Germany is willing to accept the UK short-term extension for its departure from the European Union if it will be for the right political reason, Foreign Minister Heiko Maas said in an interview to N-TV channel.
“We need to know: What will be the reason for this?” Maas said. “If it will be about pushing back the date by two or three weeks to allow lawmakers in London to implement the ratification of the exit bill in a reasonable way, I think this will rather not be a problem” the Minister added.
British Prime Minister Boris Johnson said it was up to the EU to decide whether it wanted to delay Brexit and for how long, after a defeat in Westminster made ratification of his Withdrawal Agreement (WA) by the October 31 deadline almost impossible.
British MEP and leader of Brexit party Nigel Farage (pictured) said six month extension would be right time top organise general elections and move on with Brexit.
Germany Foreign Minister Heiko Maas shared his hope of Westiminster lawmakers would vote to proceed with an orderly Brexit, he also confirmed his readiness for a short extension of Brexit for the lawmakers to proceed with the legislation.
“I hope that the British lower house, showing the necessary responsibility, can take a decision on this today and that on the basis of this decision we will be in a position to achieve an orderly Brexit,” German Foreign Minister Heiko Maas.
“Should there be problems in Britain with the ratification, I would not rule out that there could be a short, technical extension,” the top diplomat added.
“Should there not be a majority in the British lower house, then we in the European Union would have to look at whether there would then be a full extension – and only then would there be a decision about that. At the moment, I don’t think it is sensible or appropriate to speculate about that.”
German Federal minister of Foreign affairs Heiko Maas said a discussion should be held on whether to re-open the draft Article 50 deal for Britain’s departure from the European Union, but on condition of the EU member-states unanimity on the issue. (Image above: Frankfurt).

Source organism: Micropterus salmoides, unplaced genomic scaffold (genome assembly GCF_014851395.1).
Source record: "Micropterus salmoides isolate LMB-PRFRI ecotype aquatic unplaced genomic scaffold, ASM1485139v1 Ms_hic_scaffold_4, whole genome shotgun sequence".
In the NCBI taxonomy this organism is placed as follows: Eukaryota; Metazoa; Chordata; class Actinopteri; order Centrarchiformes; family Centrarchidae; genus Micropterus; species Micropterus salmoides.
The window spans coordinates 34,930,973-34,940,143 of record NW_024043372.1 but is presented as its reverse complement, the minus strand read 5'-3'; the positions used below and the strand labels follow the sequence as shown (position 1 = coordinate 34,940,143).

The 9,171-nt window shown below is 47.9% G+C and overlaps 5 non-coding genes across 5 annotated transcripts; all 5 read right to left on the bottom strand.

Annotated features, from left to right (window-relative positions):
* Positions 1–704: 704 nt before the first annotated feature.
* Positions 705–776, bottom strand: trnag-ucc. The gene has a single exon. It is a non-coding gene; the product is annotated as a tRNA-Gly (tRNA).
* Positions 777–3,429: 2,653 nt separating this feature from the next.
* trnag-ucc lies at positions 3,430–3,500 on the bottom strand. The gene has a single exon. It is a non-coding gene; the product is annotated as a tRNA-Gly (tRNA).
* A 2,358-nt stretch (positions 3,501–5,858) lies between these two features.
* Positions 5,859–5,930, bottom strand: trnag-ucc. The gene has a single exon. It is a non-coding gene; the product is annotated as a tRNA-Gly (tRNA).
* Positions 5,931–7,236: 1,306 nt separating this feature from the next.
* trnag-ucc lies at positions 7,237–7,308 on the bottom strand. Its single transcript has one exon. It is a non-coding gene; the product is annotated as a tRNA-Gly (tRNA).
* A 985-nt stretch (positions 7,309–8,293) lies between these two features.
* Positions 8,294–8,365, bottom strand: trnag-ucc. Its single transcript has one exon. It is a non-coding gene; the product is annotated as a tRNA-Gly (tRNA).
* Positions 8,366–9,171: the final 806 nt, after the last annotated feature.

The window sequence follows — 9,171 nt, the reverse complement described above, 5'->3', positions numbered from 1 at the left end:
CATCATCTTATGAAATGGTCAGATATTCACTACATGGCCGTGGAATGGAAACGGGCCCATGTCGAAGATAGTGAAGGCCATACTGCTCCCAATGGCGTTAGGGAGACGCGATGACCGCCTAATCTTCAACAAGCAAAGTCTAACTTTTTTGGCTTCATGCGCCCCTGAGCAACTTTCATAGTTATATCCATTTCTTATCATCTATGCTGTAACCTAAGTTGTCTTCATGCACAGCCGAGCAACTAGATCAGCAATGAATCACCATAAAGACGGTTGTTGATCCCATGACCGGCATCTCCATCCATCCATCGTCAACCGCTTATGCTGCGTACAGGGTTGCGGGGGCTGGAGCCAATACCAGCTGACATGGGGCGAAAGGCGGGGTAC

Maas told public broadcaster ZDF late on 17 of January he had spoken to Foreign secretary Jeremy Hunt, adding that it had become clear this week that there was no majority for a no-deal Brexit in the British House of Commons.
Russian Foreign Minister Sergei Lavrov and his German counterpart Heiko Maas agreed to attempt the re-launch of the efforts to solve the conflict in eastern Ukraine, where Russian-speaking population backed by Moscow, have been fighting Ukraine troops since 2014, triggering Western sanctions.
Maas suggested reviving the peace talks between Germany, France, Ukraine and Russia which led to the 2015 Minsk II agreement, unimplemented so far.
“We are ready to consider this offer,” Lavrov said.
Maas repeatedly called for “honest dialogue” with Kremlin, “particularly during difficult times.” He said that Moscow and Berlin had their differences but called for Russia to be included in global diplomacy. He admitted that the conflict in Syria “cannot be solved without Russia.”
Ahead of his visit, Maas said had that Germany was ready for that dialogue, but also expected “constructive efforts” from Russia, for example with regard to the conflicts in Syria or Ukraine.